Images of the Grand Island winter farmers market

The Grand Island Farmers Co-op held a winter market at the Knights of Columbus Hall. Items that were available for purchase included hot soup, fresh popcorn, meat, honey, eggs, baked goods, and Grand Island souvenirs. It was a social event and many people enjoyed each other’s company over a bowl of hot soup. Here are some of the images of the market:

This sign says it all. Support the agriculture in your community. There are a number of reasons for this. Local is best because the food is fresher. It is transported shorter distances and it is not kept in storage for long periods of time. Also, when you buy local food, you are supporting your community and you are supporting families within your community.

When you go to a farmers market, you are buying directly from the farmers who produced the food. You meet the people who provide the food that goes on your table and you form relationships. I have found that to be true for me. I buy my eggs from Tom Thompson. I know where those eggs came from. When I walk past his farm house, I often see chickens running around in the yard. So I know that they are free range chickens and are not cooped up in very small, claustrophobic spaces.

Local farms mean that open space is preserved. Open space means more room for native animals and plants. Too much development takes away habitat for these native species. While it’s good to have some development, it’s also good to protect open space.

Showing off the wonderfully fresh eggs. I consider myself fortunate enough to buy all of my eggs from local farmers. I know that my eggs are fresh and that they will be tasty. Sometimes, when I break open an egg, I find a double yolk, which is an added treat.

This young man chose farming two years ago. In the summer of 2015, at the age of thirteen, he was looking for work. He had mowed lawns, raked leaves, and shoveled snow. He observed that these were all seasonal jobs, and he wanted to do something that he could continue year round. His father told him that he should try raising chickens. His father raised chickens as a teenager. That is just what he did, with the support of his father. He said, “My dad was happy to share his knowledge and experience with me. We started in October of 2015, rebuilding one of his old chicken coops and order 40 chickens for delivery in March of 2016… six months later, we had our first eggs.” His goals include producing maple syrup and raising bees.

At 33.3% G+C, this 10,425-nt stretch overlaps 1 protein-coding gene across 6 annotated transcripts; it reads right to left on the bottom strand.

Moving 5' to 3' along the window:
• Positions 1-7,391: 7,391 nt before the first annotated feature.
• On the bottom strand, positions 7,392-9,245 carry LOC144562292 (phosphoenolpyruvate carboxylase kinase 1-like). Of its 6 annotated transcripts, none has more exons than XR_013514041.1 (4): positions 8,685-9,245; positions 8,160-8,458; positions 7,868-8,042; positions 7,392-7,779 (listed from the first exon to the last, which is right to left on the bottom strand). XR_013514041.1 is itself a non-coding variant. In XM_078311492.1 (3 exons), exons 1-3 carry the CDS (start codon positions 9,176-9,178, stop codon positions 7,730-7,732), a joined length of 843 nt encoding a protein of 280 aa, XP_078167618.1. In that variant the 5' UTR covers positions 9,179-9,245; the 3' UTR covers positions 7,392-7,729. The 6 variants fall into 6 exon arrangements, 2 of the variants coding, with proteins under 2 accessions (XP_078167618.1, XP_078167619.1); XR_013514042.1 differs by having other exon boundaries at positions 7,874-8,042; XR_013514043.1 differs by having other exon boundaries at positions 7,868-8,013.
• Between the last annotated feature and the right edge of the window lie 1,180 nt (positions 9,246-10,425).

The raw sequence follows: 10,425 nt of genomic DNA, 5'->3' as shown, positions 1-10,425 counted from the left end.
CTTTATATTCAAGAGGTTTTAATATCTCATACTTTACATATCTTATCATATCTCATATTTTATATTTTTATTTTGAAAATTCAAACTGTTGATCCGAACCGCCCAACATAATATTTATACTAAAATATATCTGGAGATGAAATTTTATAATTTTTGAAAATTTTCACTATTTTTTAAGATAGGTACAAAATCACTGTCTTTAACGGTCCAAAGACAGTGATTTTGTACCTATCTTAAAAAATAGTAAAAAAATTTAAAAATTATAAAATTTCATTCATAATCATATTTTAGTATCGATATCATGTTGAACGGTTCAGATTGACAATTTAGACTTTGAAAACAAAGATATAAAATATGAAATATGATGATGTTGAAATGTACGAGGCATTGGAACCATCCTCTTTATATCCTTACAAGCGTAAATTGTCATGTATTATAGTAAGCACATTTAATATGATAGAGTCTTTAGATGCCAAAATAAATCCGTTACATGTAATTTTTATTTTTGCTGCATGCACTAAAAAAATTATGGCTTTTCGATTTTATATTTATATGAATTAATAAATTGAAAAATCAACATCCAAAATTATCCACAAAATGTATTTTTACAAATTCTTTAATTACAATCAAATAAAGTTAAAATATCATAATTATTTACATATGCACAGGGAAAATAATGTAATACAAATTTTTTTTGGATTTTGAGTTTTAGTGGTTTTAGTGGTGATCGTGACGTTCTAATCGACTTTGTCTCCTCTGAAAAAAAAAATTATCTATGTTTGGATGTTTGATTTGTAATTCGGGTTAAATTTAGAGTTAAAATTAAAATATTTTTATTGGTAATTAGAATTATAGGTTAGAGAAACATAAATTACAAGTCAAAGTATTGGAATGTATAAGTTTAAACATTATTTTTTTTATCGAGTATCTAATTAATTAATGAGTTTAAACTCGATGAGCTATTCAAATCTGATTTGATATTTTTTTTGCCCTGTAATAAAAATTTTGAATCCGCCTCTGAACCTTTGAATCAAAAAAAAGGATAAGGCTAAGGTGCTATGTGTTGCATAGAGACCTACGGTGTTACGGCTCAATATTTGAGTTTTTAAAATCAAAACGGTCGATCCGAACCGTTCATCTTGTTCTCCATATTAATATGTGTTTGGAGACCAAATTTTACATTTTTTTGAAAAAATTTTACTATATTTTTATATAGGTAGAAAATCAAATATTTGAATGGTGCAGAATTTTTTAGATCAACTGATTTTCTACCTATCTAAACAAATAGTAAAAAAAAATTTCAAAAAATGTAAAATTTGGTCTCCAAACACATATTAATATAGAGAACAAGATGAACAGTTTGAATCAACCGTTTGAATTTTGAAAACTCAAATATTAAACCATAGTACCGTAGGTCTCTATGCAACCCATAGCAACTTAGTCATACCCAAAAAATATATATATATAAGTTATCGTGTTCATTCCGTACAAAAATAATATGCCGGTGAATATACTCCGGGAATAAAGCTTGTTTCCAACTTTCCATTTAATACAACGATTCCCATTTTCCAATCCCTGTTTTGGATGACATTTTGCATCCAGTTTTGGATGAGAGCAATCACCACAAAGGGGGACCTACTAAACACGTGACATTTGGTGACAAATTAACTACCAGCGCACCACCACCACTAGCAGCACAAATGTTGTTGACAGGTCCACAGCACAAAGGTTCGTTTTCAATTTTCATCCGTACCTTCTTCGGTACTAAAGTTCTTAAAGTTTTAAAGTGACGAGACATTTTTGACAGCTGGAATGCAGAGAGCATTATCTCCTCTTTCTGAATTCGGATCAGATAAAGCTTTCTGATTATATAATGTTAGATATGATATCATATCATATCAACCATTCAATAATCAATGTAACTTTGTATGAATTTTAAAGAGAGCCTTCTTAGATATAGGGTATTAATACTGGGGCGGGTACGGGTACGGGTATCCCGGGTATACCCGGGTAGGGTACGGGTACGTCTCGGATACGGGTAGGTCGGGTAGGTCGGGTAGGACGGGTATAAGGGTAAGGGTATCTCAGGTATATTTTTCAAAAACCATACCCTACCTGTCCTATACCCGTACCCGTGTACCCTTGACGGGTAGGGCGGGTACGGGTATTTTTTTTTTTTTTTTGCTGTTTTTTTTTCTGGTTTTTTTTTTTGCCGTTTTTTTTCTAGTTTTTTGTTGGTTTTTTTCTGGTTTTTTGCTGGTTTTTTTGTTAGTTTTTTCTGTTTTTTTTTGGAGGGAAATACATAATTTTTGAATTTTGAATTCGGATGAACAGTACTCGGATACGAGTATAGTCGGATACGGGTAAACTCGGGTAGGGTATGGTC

Robin has bee hives on her property, an 1864 farmhouse. Here she is with one of the lovely bottles filled with delicious honey. There are debates about whether local raw honey will actually help alleviate pollen allergies. Honey is a good source of antioxidants and it is healing. It helps with digestive issues and it helps in relieving the pain of a sore throat.

Also, adding honey and lemon to a cup of tea makes for delicious tea.

Did I mention that the packaging is really cute?

Mmm, look at all of these delicious baked goods

Try before you buy… lovely and most delicious taste tests.

Here are some wonderful teas for your next tea party.

Natural remedies, hand made.

souvenirs of Grand Island.

And, of course, something romantic. Valentine’s Day is on Tuesday!

Here are Robin’s candles.

This is Steve. He also sells fresh eggs. During the growing season, he grows a great variety of produce, including lots and lots of garlic. 

Steve and Trish collect rocks and they always bring some of their collection to all of the farmers markets that they attend. They are beautifully labeled and quite colorful. The rocks, like the food that we eat, come from the earth, which gives us all that we need to live healthy lives.

All in all, it was a good way to spend a very wet afternoon. I hope that you, too, had a good Sunday. What made your day interesting? Tell me in the comments section.

3 thoughts on “Images of the Grand Island winter farmers market”

  1. I enjoy farmer's markets a lot, but I am also waiting for the growing season to begin. A couple of my favorites have not been at market lately (we have an indoor market now, which meets every Saturday from 9 to 1) and the variety does dwindle this time of year. Some of your market's prices aren't bad.

  2. I enjoy supporting local farmers. As long as the prices aren't outrageous. We have a farmers market in town that prices are double what is in the store. I don't shop there. As I can't afford it. Now I will run across farmers via flea markets or other things happening it town. They tend to have more reasonable prices and I will buy from there. Last year I went to a local festival within an hours drive from my home. I ended buying honey, apple butter, peach butter and apple cider.

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